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Ok, so I have a lonely, boring corner on my desk at work.  It just NEEDS something to make it, and me, happy.  Plus, I spend way more time riding a desk now that I'd like.  And I could always use a little more storage space for my stuff.

Thus, the idea for the bat-shelf was born.

Step 1: Resources & Materials


Materials
one piece of 1" x 12" plank, 8 foot long
a scrape piece of 1" x 12" plank, 1 foot long
18 stainless steel screws
one piece of 1/2" quarter round
four finish nails


Tools
skill saw
jig saw
sander
cordless drill / screwdriver
hammer
miscellaneous colored markers
2" paint brush
pre-stain treatment
red oak stain
clear coat

I decided that I wanted a 36" high shelf - with three shelves, but the difficultly here is that I need the shelves to be about 13" apart.  A mathematical conundrum!

Ok, so use ye old skill saw to cut the 8' piece into two 3' pieces (these are going to be the supports), and two 11&3/4" pieces (these will be shelves).  Then trim the scrap 1" x 12" piece to match the other two shelves.

Next whip out the jig saw to put a curve on the shelves.  This cut will be followed by the sander, to smooth the cuts into a pretty arc.

Step 2: Research & Artwork

Ok, so I wanted to combine a bunch of different elements from a bunch of different versions of the Batcave.  How to do that?  You guessed it - the internet.  First I research the trophy room aspect of it, along with playing cards, pennies, and T-rexs.  Then I searched for a good photo of the atomic pile from the Adam West era.  The I checked out the modern version of the garage, the batwing parking, and the armory.

After assembling my research, I pulled out my sketch book and did some doodles.  This was to get an idea of the layout for my shelving unit.  Once I had a semi-idea about it, I pulled out my Sharpies and got to work.

Step 3: Some Assembly Required

Ok, so everything is cut, marked, drawn, and colored - now it's time to assemble our Batcave.

While I do think using screws is just about the best thing to use for wood assembly, I also believe in drilling pilot holes.  So, I used a 3/32" drill bit and some 1 5/8" x 7 square drive exterior trim screws.  Three per side per shelf.

I clamped the first shelf in place and attached both supporting backs.  The I flipped it sideways, and attached the other shelves the same way.

I didn't photograph it, but I cut a piece of 1/2" quarter round and placed in the spine groove space.

Step 4:

Ok, now that we have the whole unit assembled, it's time to pre-stain, stain and finish the shelf, getting it ready for usage.

The most difficult part of the phase was getting Mother Nature to cooperate enough, with temperatures being high enough, for me to apply the pre-stain and stain.  I guess that's what I get for doing this in the middle of winter, right?

Since I'm using soft wood (ie, pine), a pre-stain is necessary  for mostly even absorption.  So pre-stain first (as per directions), and after it dries enough, apply the stain (per directions as well).

Step 5: Finishing the Bat Cave

Now, time to apply at least four coats of polyurethane - I like my shelves to be slick and durable.

I must apologize - I didn't take any photos during the month that I worked on this.  Due to temperature fluctuation, this part took a little while to finish.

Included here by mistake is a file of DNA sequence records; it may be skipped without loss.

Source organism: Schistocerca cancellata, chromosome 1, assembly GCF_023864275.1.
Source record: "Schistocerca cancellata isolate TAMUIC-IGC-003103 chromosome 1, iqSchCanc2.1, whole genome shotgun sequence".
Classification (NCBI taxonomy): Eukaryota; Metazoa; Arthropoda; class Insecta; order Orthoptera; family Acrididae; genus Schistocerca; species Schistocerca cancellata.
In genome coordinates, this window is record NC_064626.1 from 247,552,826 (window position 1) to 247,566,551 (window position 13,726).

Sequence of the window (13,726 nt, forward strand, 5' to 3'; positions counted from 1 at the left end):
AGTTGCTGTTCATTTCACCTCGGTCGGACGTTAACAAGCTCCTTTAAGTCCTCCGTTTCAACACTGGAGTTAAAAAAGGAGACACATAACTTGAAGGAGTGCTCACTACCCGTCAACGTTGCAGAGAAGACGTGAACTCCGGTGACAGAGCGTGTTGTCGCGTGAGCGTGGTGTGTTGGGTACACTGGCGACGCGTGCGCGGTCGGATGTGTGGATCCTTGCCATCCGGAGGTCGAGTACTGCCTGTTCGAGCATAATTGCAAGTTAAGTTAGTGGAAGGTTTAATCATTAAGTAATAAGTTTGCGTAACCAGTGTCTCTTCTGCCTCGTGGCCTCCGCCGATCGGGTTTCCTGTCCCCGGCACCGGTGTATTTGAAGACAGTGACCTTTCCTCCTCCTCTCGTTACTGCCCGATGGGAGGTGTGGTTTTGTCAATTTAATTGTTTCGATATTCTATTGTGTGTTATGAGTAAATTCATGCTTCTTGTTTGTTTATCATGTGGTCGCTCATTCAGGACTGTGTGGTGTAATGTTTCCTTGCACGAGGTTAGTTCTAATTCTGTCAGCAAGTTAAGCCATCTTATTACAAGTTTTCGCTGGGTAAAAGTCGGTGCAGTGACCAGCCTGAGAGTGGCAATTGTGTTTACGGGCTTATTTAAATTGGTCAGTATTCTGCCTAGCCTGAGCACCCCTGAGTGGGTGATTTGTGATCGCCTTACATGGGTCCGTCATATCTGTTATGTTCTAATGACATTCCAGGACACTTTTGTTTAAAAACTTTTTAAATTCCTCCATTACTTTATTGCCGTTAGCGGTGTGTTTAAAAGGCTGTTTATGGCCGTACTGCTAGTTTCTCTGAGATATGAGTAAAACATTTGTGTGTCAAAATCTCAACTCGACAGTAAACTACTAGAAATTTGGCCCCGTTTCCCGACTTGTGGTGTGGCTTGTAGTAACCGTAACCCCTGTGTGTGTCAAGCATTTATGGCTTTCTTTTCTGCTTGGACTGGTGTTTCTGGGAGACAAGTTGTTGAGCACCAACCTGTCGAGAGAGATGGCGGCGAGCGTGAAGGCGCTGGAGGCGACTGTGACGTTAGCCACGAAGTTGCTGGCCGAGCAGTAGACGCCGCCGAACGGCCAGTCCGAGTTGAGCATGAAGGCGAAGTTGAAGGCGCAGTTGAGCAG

And here is the finished Bat Cave, level by level.

Step 6: Post Script

One thing I wish I had done?  Used more colors.

I was afraid that the application of the stain would bleed-out or over-power the colors, so I didn't use that many.  The stain work did make the line work difficult to see, but the colors come through pretty well.

The moral of this story?  Don't be afraid to color the bejezzles out of your project.
I have read over this instructable three times. I had the original thought that it was a secret shelf; the opening picture made me thing it was brought up from the desk.
<p>It really ties the cube together. :-)</p>
<p>Thanks for the memories. My father made something like this for our school books and homework. It was a floor to ceiling set of shelves with each kid getting a shelf of their own with some shelves left over. I have no memory of who got the top or bottom couple of shelves, but my one shelf was big enough for my stuff. I suppose he nailed it into the wall... Oh, and it was painted to match the hallway trim. <br>Great instructable plus it looks like you had a lot of fun with it. </p>
<p>i like it</p>
<p>i like it</p>
<p>I haven't made it YET, but I am going to get my husband to make this for my bathroom vanity corner. I need the space for a fan....@ 51 hot flashes come even after a cool shower and mess up my make up even as I put it on. I've been looking for some type of shelf and this is perfect! I will paint mine white to match the bathroom. Thank you! Great project! You are quite talented....and I voted for you also! Susan</p>
<p>Thanks! And please, post a photo of your completed project.</p>
As soon as I can get my husband to make it! LOL! ;-)<br> Thank you for sharing
<p>The design is very simplistic but I love the fact that you integrated art in your design, something I want to do more and more in the future. Great work !</p>
Good job I love the fact you have random shot gun shells on the shelve at work......
<p>As a side note, and self promotion, if you liked my design &amp; idea, please vote for me in the woodworking contest. Thanks!</p>
<p>I love the designs on it, nice job :)</p>
<p>Thank you!</p>
<p>Thanks! And yes I do =D</p>
Really nice work! I would love to make a couple of these for my husband's batcave, &amp; a few larger ones in my room :)
<p>Thank you! Go for it - let your imagination be your guide. ;)</p>
<p>Well done. Simple, yet elegant. Useful too. </p>

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